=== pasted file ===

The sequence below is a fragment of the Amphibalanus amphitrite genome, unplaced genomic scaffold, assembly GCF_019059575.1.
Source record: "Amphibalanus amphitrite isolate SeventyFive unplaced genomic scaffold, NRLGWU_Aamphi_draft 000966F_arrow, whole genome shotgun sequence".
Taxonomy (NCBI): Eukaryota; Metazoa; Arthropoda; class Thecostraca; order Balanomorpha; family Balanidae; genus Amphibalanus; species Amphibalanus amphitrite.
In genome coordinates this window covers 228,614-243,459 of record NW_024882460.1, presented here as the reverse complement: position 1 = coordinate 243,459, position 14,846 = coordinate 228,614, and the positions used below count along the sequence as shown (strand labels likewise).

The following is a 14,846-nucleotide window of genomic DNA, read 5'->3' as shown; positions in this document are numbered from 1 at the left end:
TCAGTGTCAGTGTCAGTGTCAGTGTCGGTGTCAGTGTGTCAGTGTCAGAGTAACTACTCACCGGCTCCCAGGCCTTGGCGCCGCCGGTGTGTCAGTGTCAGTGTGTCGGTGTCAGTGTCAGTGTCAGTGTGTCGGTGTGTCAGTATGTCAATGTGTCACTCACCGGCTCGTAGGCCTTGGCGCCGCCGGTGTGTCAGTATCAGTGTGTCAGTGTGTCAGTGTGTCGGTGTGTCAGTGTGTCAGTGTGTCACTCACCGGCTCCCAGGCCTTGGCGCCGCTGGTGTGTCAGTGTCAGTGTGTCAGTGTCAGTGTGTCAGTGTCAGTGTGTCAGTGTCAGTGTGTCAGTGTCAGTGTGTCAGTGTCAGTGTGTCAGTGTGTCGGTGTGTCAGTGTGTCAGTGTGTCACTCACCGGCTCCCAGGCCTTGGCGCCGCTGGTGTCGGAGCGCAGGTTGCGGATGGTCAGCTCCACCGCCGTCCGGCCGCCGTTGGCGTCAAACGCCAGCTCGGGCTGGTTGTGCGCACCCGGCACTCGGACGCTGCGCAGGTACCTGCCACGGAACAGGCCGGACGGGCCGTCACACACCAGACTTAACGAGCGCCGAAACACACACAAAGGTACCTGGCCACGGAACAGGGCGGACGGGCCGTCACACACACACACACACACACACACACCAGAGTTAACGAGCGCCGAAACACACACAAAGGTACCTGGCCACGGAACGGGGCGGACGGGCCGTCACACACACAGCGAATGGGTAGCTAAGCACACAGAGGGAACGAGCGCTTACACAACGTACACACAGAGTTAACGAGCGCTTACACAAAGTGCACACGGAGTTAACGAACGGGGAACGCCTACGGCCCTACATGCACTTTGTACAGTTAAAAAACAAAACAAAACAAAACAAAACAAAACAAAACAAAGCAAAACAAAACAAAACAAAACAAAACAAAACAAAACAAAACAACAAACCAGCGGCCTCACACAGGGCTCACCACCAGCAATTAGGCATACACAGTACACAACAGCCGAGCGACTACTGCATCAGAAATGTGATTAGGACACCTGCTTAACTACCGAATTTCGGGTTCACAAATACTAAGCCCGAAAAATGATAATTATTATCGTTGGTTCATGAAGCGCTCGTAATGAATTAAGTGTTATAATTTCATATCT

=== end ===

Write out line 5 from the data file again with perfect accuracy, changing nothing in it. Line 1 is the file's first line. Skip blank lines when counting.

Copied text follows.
The following is a 14,846-nucleotide window of genomic DNA, read 5'->3' as shown; positions in this document are numbered from 1 at the left end: